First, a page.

Small People Group Policy
What This Policy Addresses
This is a policy regarding how to handle very small diaspora groups on global people group lists. This proposal only addresses very small diaspora populations of large people groups. For example, does a group of British families living in Andorra constitute a distinct people group that should be added to a global people group list? Given the increased mobility of peoples, an almost unlimited number of new diaspora people groups could potentially be created.
This policy provides conditions that can help standardize how very small groups of individuals are handled. Global people group lists are limited in the level of detail they can realistically present. Low levels of detail may be more appropriately carried on country or local lists. For example, very tiny diaspora groups may be beyond the scope of a global list, but very appropriate on country lists.
Given the increased mobility of peoples today, an almost unlimited number of new diaspora people groups could potentially be created.
What This Policy Does Not Address
This proposal does not address A) distinct, small people groups such an Amazon basin tribal group or an isolated Aborigine group in Australia * or B) transient or temporary diaspora populations such as Vietnamese migrant workers in Malaysia.
The following is a set of conditions to determine when to exclude very small groups of individuals that are part of larger People Groups Across Countries (PGAC). *
- Condition 1: The population of this group in this country is less than 500 -- AND --
- Condition 2: The population of this group in this country is less than .5% of the total population of the people group in all countries (PGAC). In other words, 99.5% of the people group lives in another country or countries -- AND --
- Condition 3: The population of this group in the country in question is less than .5% of the overall population of that country.
NOTE: All three conditions must be met in order for a group to be excluded from the Joshua Project people group list. Put another way, if any of the three conditions above is not met, then the people group (PGIC) should be included on the people group list.
All three conditions must be met in order for a group to be excluded from the Joshua Project people group list.
Condition 1: A baseline cutoff number needs to be established; otherwise the number of people groups by country (PGICs) becomes almost unlimited. For example, there are probably individuals from almost every larger PGAC in the world living in the United States. Therefore, if no cutoff is established, the US alone would potentially have many thousands of distinct people groups (PGICs) listed. A minimum population of 500 is proposed as a reasonable value. Below 500 it becomes increasingly questionable whether the group can even be found, particularly in larger countries. Also at smaller and smaller sizes, it becomes less clear if these tiny groups actually identify themselves as distinct people groups.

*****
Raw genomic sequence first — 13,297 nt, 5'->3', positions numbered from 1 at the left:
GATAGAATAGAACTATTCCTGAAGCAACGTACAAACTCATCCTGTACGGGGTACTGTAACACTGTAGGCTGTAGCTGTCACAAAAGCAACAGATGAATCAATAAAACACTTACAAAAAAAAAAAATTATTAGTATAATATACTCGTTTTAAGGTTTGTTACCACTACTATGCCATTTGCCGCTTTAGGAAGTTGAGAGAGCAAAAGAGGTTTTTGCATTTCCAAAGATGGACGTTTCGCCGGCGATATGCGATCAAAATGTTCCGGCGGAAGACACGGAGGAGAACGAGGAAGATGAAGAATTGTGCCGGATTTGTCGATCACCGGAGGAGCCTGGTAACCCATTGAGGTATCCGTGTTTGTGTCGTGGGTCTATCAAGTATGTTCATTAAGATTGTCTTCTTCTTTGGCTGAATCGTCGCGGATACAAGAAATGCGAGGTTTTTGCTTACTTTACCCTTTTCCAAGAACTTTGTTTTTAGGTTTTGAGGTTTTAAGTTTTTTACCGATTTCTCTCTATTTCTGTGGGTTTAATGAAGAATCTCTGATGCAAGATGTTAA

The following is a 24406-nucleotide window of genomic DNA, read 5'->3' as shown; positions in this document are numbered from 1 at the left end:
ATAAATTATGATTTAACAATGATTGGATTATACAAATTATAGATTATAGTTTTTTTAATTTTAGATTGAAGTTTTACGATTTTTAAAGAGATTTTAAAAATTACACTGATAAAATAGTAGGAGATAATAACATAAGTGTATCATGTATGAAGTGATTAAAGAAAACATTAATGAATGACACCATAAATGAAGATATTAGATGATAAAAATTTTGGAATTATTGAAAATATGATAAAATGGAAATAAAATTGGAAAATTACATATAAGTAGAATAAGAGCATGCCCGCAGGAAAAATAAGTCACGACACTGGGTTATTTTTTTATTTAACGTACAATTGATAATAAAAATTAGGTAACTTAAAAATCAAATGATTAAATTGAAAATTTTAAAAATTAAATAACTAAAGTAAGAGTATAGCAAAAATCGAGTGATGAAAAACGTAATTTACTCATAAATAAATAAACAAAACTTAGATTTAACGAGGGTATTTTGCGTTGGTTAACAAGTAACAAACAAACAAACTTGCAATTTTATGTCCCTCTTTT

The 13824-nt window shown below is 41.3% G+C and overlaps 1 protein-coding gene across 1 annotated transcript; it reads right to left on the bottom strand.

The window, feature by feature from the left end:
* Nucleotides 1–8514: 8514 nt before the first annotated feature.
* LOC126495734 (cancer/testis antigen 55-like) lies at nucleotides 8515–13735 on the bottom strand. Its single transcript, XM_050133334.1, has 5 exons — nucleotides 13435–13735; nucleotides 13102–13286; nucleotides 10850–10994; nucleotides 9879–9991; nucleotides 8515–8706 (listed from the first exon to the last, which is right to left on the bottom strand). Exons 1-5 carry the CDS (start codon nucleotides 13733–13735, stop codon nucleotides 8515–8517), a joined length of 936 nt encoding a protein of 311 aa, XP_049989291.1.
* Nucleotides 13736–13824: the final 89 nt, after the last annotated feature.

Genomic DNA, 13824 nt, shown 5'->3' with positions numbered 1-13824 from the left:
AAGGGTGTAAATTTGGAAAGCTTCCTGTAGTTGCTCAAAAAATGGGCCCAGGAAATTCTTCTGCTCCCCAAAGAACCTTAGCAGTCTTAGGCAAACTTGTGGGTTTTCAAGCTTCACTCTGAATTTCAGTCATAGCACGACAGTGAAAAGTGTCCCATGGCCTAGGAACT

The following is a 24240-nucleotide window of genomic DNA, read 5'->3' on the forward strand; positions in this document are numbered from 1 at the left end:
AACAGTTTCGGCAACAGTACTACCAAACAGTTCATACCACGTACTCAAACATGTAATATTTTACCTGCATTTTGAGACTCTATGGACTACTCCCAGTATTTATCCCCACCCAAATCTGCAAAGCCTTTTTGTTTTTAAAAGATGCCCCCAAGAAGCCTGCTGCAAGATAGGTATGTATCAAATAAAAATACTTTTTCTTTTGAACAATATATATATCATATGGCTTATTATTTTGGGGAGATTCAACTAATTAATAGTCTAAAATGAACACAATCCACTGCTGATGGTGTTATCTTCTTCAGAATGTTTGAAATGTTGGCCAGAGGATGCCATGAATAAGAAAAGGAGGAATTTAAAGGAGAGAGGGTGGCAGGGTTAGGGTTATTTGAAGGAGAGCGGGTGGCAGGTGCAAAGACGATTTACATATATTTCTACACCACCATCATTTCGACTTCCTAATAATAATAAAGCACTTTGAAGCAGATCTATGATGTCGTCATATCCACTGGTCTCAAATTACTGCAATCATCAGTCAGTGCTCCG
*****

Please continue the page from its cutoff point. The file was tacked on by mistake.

Condition 2: This is to ensure that only very tiny portions of the larger people group (PGAC) are considered for exclusion as well as protect small PGAC groups from having meaningful portions excluded. For example, consider a small PGAC group with a global population of 10,000. If 500 individuals living in a particular country were excluded based on Condition 1, then 5.0% of the PGAC would be excluded which is too much.
Condition 3: This is to ensure tiny countries have meaningful groups identified. For example, in a country with total population of 20,000 individuals, 500 individuals form a meaningful portion of the country population and should be considered as a people group (PGIC).
Examples of groups removed from the list: (entries meet all three conditions)
- 400 Koreans in Honduras – less than 500 in size, less than .5% of Korean globally e.g. 99.5% of Koreans live in other countries, less than .5% of population of Honduras.
- 200 Zulu in Canada – less than 500 in size, less than .5% of Zulu globally e.g. 99.5% of Zulu live in other countries, less than .5% of population of Canada.
- 300 French in Taiwan – less than 500 in size, less than .5% of the French globally e.g. 99.5% of French live in other countries, less than .5% of population of Taiwan.
Small Group Data Still Available
Joshua Project retains and makes available all people group data regardless of population size. While not included in the overall people group counts, tiny diaspora groups that have been removed from the main Joshua Project list using the above conditions are available by clicking the "Other reported groups" link at the bottom of each country listing or the "Other reported countries" link at the bottom of each peoples listing.
* Extremely small South Asian groups in urban settings may be impossible to find or may have been assimilated into larger, related people groups. Therefore, South Asian entries with less than or equal to 100 in population are not included in the main Joshua Project list. These very small groups are on the "Other reported groups" link at the bottom of South Asian country listings.